and free trade yet the Government is forcing people to pay extra for books in
the name of protectionism?

When
Craig Emerson announced on the 11th of November 2009 he said that
the Government will not be repealing the PIR as it will increase competition to
an already competition heavy book market. Unfortunately for Dr Emerson, he did
not read the report correctly, or at all. The PC report said, “…The actual
external benefits dependent on the PIRs…are unlikely to be large”. The PC is
saying that PIRs don’t give that much of a benefit to publishers and that the
cost to consumers is un-proportionally large. The Government also failed to
read the part of the report that says, “The benefits to the local industry are
largely paid for by Australian consumers of books through higher prices and
restricted access to better value editions of the titles they wish to purchase.
There are also costs to other industries”. Why is the Government picking
winners in a free market when, if they pick one winner, the losers are directly
negatively impacted as a result?

The
Government also claims that the PIR on imported books will account for a
positive externality created by Australian made books and consumers are willing
to pay the extra price for that added benefit. False. The PC concluded, “…PIRs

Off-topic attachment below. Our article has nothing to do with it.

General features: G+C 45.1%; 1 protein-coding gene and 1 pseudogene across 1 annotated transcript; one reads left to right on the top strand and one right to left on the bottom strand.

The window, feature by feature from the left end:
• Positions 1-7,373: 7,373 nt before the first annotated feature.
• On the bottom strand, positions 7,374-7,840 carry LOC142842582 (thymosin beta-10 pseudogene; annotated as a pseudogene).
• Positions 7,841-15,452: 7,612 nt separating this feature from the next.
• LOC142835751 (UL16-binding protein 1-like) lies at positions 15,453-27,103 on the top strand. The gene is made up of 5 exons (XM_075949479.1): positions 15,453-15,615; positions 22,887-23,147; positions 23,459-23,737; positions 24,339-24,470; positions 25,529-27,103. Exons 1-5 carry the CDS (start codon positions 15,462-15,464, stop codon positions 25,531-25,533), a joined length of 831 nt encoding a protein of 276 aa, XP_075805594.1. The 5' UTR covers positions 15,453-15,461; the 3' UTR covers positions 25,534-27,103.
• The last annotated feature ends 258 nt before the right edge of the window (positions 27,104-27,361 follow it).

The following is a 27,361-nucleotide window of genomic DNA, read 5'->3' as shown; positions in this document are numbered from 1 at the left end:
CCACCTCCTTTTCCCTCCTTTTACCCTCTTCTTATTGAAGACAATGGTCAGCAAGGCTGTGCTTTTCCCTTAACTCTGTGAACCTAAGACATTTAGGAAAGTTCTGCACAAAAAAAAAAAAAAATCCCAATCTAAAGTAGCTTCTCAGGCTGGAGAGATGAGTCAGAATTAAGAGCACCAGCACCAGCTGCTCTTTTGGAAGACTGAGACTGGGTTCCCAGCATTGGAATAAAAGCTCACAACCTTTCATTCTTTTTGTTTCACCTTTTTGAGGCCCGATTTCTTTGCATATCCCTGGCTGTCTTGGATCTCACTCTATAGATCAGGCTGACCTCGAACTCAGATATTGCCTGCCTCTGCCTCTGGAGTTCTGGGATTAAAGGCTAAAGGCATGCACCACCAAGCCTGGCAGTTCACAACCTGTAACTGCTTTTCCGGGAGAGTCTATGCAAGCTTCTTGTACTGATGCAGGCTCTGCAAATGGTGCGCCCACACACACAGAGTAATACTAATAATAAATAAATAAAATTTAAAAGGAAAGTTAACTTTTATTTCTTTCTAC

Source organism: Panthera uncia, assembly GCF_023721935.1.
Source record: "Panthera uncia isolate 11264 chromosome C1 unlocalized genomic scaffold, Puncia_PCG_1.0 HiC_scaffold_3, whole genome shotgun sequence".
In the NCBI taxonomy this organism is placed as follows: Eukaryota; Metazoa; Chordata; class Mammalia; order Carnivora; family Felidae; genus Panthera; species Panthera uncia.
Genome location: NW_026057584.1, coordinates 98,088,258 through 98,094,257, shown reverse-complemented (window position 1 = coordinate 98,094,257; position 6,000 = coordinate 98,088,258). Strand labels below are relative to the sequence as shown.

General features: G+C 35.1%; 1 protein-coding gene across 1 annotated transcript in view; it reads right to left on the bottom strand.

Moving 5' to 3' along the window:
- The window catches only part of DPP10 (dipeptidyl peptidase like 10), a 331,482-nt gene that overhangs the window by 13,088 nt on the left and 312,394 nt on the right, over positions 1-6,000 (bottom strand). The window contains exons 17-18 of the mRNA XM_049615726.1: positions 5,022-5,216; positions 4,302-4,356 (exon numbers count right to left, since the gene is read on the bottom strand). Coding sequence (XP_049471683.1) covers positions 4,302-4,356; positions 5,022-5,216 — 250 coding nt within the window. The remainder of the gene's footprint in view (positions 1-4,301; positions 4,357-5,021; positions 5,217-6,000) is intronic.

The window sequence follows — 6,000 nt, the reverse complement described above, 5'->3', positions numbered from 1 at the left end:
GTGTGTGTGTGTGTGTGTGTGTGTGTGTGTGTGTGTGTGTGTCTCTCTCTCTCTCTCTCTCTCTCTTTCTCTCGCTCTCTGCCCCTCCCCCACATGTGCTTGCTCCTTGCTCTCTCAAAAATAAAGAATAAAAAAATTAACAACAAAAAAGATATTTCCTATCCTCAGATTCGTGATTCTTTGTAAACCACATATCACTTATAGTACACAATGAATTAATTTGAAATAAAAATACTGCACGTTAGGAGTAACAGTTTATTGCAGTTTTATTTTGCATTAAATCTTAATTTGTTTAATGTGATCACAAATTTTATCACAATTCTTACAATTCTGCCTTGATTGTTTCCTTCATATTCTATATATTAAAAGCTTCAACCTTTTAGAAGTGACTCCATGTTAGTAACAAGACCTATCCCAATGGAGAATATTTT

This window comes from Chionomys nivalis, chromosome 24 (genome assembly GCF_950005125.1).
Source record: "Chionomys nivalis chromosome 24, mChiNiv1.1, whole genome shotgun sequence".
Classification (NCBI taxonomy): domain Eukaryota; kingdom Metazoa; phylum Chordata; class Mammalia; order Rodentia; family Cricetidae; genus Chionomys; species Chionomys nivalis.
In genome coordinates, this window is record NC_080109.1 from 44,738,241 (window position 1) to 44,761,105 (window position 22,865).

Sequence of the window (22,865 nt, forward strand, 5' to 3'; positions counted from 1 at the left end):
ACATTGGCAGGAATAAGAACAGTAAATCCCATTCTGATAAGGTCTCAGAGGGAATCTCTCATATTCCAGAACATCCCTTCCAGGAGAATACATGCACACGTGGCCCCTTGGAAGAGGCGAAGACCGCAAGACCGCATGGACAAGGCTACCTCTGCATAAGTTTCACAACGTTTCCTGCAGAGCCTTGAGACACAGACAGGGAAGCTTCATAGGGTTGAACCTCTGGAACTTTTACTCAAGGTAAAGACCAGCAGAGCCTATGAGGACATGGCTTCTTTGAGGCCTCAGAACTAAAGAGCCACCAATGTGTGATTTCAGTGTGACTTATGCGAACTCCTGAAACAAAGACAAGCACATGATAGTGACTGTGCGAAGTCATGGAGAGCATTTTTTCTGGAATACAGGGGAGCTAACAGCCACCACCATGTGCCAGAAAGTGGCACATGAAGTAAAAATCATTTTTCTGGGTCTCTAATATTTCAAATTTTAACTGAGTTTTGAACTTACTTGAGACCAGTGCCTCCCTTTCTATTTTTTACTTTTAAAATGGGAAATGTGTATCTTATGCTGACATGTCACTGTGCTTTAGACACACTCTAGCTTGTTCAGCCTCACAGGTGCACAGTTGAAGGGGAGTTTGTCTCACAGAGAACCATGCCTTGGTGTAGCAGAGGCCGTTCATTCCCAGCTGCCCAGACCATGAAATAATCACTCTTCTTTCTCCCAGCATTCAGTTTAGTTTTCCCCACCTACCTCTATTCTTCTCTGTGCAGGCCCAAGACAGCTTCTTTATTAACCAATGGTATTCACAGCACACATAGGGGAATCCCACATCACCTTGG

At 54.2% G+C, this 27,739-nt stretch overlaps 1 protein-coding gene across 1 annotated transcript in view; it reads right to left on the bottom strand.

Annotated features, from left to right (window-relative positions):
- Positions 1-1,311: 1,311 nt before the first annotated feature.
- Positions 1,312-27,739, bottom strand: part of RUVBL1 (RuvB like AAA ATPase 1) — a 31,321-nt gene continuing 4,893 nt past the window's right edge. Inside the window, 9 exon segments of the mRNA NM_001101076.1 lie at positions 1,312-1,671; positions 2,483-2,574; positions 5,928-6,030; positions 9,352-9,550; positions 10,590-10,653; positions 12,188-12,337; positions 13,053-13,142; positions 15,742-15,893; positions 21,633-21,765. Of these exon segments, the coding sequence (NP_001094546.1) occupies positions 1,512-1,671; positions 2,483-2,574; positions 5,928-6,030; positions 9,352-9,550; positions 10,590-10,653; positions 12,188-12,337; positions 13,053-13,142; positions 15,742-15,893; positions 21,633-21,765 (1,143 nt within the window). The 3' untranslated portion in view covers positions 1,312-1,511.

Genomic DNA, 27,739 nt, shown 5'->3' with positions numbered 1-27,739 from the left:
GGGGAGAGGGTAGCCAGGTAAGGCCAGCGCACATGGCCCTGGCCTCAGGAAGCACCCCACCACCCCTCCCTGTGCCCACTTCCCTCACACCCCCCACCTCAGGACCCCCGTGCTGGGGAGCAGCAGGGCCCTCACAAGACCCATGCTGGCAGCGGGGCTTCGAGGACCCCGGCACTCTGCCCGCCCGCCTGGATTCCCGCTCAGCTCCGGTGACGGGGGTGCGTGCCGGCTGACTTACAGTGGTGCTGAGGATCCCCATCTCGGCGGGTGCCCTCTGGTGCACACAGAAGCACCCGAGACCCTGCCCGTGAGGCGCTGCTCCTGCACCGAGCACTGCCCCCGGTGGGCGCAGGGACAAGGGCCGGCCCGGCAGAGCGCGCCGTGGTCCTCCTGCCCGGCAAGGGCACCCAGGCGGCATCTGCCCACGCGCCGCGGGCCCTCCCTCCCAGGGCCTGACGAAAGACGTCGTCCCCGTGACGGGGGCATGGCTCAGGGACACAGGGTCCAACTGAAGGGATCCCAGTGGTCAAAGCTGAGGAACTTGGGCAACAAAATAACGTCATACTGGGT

do not target such benefits effectively or efficiently”. Alongside this blast
of PIRs they also said “They [PIRs] lessen the imperative for the local book
industry to operate at best practice”. The evidence concludes that PIRs are an economically
inefficient way to help the local book industry and actually do harm to the
Australian economy and unfairly target students.

PIRs
are not the only way the Government supports the book sectors, they also do it
by financial assistance through grants, literary prizes and tax concessions for
registered organisations. There is no rationale whatsoever behind having this
PIR in place as it provides little to no benefit for publishers and hits
consumers very hard.

The
PC’s first recommendation was that “The Government should repeal Australia’s
PIRs for books. The repeal should take effect three years after the date that
it is announced”. The reason why there would be a three-year lag is for the
book industry to adjust to the policy transition.  The Government’s official response, “The
Government has decided not to change the Australian regulatory regime for books
introduced by the previous Labor government”. The Government has commissioned a
report, the PC produced a 240 page document outlining the economic reasoning
behind why the PIR on books should be repealed and the Government’s response
was “no”. 

Thomas Murphy is an active WA Young Liberal that is studying a Bachelor of Commerce at the University of Western Australia. You can follow him on Twitter @TomMurphy1995